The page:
Twenty-eight young product, furniture and graphics designers were given a personal and financial boost last week as winners at New Designers’ Future of Design Awards in London.
A graphic design graduate from Nottingham Trent University, Phil Robson, won the top award – the Business Design Centre New Designer of the Year for Part Two of the show – for his graphics portfolio. A broad mix of media, it includes experimental video work on the occult, a tongue-in-cheek branding project on an imaginary water brand from Nike and a ‘conceptual thinking’ coffee-table book called Conversion.
The latter focused on five elements – people, transport, commerce, technology and communications – and illustrated how they converged in one setting, a car park.
‘I wanted to show, for example, how technology such as ticket machines means people lose jobs,’ says Robson. The win is ‘the kick-start I need,’ he adds. He won £2 500 as well as accountancy and PR support.
New Designers’ Part Two show, now in its 18th year, covers furniture design, interiors, graphic design, animation, product design and illustration amon
g other disciplines. It was opened last Wednesday by Design Museum director Alice Rawsthorn.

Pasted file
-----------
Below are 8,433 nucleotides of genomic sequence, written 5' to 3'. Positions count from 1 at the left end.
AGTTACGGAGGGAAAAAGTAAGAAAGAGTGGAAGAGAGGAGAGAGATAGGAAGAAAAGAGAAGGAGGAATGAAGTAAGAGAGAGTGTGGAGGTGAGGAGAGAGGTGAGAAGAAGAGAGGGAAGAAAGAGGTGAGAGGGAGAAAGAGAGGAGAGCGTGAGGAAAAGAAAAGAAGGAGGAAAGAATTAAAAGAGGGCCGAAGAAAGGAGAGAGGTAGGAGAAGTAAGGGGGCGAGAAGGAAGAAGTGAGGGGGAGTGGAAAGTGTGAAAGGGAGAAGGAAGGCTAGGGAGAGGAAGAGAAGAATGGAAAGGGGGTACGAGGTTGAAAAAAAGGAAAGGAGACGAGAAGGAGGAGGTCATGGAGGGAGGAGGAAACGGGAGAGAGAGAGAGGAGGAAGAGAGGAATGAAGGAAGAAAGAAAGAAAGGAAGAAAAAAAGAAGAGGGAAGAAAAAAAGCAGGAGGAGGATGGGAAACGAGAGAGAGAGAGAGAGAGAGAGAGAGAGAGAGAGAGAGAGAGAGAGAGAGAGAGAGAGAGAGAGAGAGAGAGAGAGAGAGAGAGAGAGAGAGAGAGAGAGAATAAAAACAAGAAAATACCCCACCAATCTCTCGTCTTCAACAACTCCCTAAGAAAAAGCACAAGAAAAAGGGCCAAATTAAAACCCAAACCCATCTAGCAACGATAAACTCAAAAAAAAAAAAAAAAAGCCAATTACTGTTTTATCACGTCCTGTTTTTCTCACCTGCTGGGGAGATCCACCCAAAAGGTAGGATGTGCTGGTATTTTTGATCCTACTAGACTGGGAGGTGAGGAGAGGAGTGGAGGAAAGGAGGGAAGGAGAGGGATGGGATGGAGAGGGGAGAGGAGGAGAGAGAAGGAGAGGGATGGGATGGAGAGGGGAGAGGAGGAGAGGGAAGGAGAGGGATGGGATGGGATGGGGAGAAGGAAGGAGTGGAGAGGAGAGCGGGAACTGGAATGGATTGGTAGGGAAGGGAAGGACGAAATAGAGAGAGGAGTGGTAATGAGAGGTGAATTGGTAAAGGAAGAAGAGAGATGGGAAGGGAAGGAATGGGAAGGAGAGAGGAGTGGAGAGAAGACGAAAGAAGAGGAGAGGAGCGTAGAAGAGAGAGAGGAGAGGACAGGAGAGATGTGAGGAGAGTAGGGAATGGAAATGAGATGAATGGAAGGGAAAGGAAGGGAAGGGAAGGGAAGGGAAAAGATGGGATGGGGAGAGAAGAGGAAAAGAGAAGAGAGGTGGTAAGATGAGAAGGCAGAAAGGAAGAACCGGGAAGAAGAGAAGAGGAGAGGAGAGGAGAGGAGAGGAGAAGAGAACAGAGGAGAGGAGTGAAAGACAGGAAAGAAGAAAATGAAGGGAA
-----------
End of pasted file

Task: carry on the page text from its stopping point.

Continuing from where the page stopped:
‘Young designers in 2003 are graduating at a particularly interesting time, when more people will be receptive to their work than ever before,’ says Rawsthorn. ‘The level of interest in design has never been higher and there is also a greater need for innovative design solutions.’
Robson was up against 27 young designers for the award, each winners of different categories themselves. Charlie Fowler from Buckinghamshire Chilterns University won the Allermuir award for furniture manufacture for his inter-linking seating system. A second seating system – Russell Lee’s ‘useful’ multi-functional sofa – scooped the British Contract Furnishing Association award for design in the international market.
A tent-like ‘cocoon’ with a sheepskin seat by Julia Spilker, a ‘calm space amidst chaos’, won the Real Sheepskin Association-sponsored award for furniture and furnishings. Spilker is a graduate of London Metropolitan.
Several industry partners supported this year’s event. The Audi Design Foundation showcased automotive prototypes developed with foundation grants, and presented its ‘progressive product’ award to Russell Blanchard for his ‘popelo’ disposable toothbrush.
The National Endowment for Science Technology and the Arts introduced its Graduate Pioneer Programme, which aims to help young graduates design new types of companies and create new markets. Dyson, Debenhams, Hallmark and Icon supported various zones within the event.